My brothers and I set out for our fourth annual motorcycle camping ride in the mountains of North Idaho. For the first day, we revisit our favorite subalpine ridge site behind Clarkia.
We hope it doesn’t cause a fire. He expected the new rotor by today but the folks here at Moscow Motorsports¹ are telling Jesse it hasn’t come in. They’re cool guys and we shoot the breeze a bit but nothing to help his dragging back brake.
“I think it will be fine,” I tell him. I have no idea, really, but what else can I say?
I rode up yesterday on my GS 1200 from Boise for our fourth annual Abbott Brother Ride. I enjoyed swift roads winding through mountain towns and beside long stretches of the Payette and Salmon rivers of central Idaho. I fell in with another BMW rider on an RT out on the Camas Prairie. We were cat and mouse around cars and trucks until near the Clearwater River. It was exhilarating. It was fun.
After getting into Moscow, three hundred miles from home, I arranged to visit my daughter Laura at Washington State University. I’d wanted to join her for dinner but scheduling was off so we toured her dorm and nearby cafeteria.
I have been asked a couple times in the last month how I feel about Laura leaving home. It seems a mournful answer is expected but Laura leaving, going between homes, is something I long ago had to accept. I remember missing the “little bean” desperately. I miss her again but it is different. She is smart, confident and sensible and I am much more glad for her than worried.
“What is different about college from what you expected?” I asked her as we were walking back from the cafeteria.
“How easy it is,” she answered with typical confidence. After a pause: “How easy it is to live here, I mean. The people are all nice …”
“I guess the bullies didn’t make it to college,” I interjected.
“Yeah,” she laughed before explaining how close she’s already become with her room and floor-mates.
It was great to see my oldest daughter settling in so well to her first year of college. She likes the life. I’m really proud of her.
Before bed I called to check in with my wife Jessica and family back in Boise. They had lost power—no hurricane but some local electrical malfunction. It sounded like the little kids were loving it but Kayla was struggling to do her high school homework by candlelight.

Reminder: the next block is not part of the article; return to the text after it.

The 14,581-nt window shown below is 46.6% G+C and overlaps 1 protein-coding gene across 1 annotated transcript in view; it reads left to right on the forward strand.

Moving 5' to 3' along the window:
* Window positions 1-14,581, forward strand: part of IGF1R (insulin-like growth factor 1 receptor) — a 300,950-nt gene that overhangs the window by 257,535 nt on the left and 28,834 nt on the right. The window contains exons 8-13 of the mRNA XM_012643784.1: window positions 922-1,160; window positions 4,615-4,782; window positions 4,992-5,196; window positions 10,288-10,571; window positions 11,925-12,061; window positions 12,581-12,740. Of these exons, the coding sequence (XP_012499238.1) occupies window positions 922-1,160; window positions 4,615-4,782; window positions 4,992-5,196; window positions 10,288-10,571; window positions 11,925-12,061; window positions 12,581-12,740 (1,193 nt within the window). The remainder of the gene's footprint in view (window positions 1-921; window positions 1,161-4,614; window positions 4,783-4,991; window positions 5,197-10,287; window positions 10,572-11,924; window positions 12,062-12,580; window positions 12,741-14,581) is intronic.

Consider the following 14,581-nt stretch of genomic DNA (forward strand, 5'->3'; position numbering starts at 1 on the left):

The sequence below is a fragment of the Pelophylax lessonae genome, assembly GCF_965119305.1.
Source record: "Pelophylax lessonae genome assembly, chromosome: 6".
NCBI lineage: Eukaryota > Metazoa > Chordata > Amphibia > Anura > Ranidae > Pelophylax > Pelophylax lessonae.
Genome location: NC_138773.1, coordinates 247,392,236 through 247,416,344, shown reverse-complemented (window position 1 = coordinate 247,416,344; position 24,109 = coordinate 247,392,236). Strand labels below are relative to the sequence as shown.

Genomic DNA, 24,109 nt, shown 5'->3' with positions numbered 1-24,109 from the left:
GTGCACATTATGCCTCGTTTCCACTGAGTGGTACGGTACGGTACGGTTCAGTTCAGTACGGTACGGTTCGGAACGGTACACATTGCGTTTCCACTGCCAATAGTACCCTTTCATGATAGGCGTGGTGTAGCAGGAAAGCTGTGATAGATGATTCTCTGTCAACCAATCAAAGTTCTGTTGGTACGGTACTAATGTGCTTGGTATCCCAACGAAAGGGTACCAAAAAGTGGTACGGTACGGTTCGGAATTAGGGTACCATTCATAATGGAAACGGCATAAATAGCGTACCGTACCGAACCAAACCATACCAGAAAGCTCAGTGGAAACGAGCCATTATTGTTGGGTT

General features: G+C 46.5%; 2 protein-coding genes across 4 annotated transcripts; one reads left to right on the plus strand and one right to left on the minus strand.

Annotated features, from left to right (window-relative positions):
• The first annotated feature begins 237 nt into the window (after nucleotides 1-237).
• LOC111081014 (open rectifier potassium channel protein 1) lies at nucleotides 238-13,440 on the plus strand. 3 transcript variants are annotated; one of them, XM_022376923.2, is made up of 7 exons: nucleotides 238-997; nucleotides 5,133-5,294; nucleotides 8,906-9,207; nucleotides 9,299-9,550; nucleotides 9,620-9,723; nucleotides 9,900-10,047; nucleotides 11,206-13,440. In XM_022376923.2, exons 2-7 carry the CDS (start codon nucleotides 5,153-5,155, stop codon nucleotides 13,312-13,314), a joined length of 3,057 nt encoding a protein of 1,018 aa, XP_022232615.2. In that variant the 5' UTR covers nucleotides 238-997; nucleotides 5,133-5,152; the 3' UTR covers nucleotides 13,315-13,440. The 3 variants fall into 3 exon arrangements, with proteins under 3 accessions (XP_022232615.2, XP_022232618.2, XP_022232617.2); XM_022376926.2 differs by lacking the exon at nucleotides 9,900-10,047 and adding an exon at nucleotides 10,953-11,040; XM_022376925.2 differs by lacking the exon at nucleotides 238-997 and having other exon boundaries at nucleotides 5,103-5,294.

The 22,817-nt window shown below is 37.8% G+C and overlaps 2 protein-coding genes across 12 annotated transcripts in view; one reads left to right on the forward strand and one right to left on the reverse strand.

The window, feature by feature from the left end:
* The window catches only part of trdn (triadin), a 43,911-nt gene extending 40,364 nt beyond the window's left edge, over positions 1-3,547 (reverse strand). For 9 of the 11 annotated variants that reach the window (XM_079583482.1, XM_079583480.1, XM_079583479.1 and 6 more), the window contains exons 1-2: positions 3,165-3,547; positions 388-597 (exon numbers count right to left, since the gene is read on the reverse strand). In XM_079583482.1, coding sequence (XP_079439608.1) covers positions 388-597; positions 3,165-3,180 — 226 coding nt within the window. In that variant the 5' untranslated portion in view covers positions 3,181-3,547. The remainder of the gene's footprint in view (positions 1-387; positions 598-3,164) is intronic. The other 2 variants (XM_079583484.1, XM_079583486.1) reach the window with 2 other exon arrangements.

Our brother Jeremy bowed out of the reunion ride a week ago citing work obligations. He’d been warning us about difficult summer scheduling for months. Sad. And then our guest rider Casey texted just last night to say he couldn’t make it either this year.
Our numbers were suddenly slashed by forty percent. More than that, I’ve been hearing about bears on the Idaho-Montana border¹ and was kind of counting on Casey. “I think I’m the slowest runner now,” I lament.
So today it’s just Joel, Jesse and I making ready for the ride, each of them piling gear on their 250s until they resemble the Grinch with his physics-defying load of stolen Who gifts.
Idaho’s St. Joe Ranger District, “an area of blue-ribbon cutthroat trout streams, Wild and Scenic Rivers, and extensive roadless and primitive areas,”¹ is the quintessential wilderness of our youth, the place our family of grade school boys might camp by creeks or rocky crags or later where I, the high-schooler, might motorcycle with a friend if we wanted to go somewhere distant and unexplored, beyond our own nearby, well known mountain and forests.
We nod and snicker empathetically as we talk of waking up in the night lately, thinking about the ride so much we can’t get back to sleep. We are all excited to go.
“I’ve programmed a route across the mountain to Hatter Creek Road then to this place where you can pan star garnets² for like ten bucks. We don’t have to pan but it might be cool to see. It would be gravel all the way to Clarkia. Or we can just take the highway as usual,” I offer.
“Highway,” Jesse answers. “I just want to get there and set up camp.” Joel concurs.
We pass through our old hometown Troy then our high school rival Deary, then towns not big enough for a high school, Bovill and Clarkia. As usual, I accelerate past my brothers, “Team 250,” on the final stretch into Clarkia to enjoy the narrow, twisting highway through tall pines, then wait for them at the tiny town’s one retailer (the store, bar and gas station all in one).
From Clarkia we are on gravel then dirt then a mountain side as we make our way to our first campsite on a ridge between outcrops and thinning trees. We first set up camp here in 2008 and are surprised to find it untouched.
“Woah, I think this is the melted glass from that Gentleman Jack,” one of us says, referring to an evening fire a couple years ago so hot we melted down a whiskey bottle. The bits of decorative glass are piled just as we left them.
As Joel sets to work on a fire we think about our brother Jeremy. He camps more than all of us, it seems, and on last year’s ride was quick to help with proper fire building. Sure enough, he’s not very impressed with Joel’s effort.
Jesse mentions more than once the luxury of the large chair and foot rest he labored to bring, worth its weight in taunting if nothing else. It is also Jesse who breaks out the summer sausage and choice of jalapeño or smoked cheddar cheese—mister fancy pants this year.
I plug a little set of speakers into my music player to accompany our sips of whiskey and hors d’ouevres. We break out an occasional dance move but mostly sit contentedly as the sun settles beyond the immeasurable mountains that seem to stretch everywhere from here.
It is at once strange and comforting how unchanged this place is, every arranged stone just as we left it. Evening into night, we see and hear no other soul. This is a perfect start.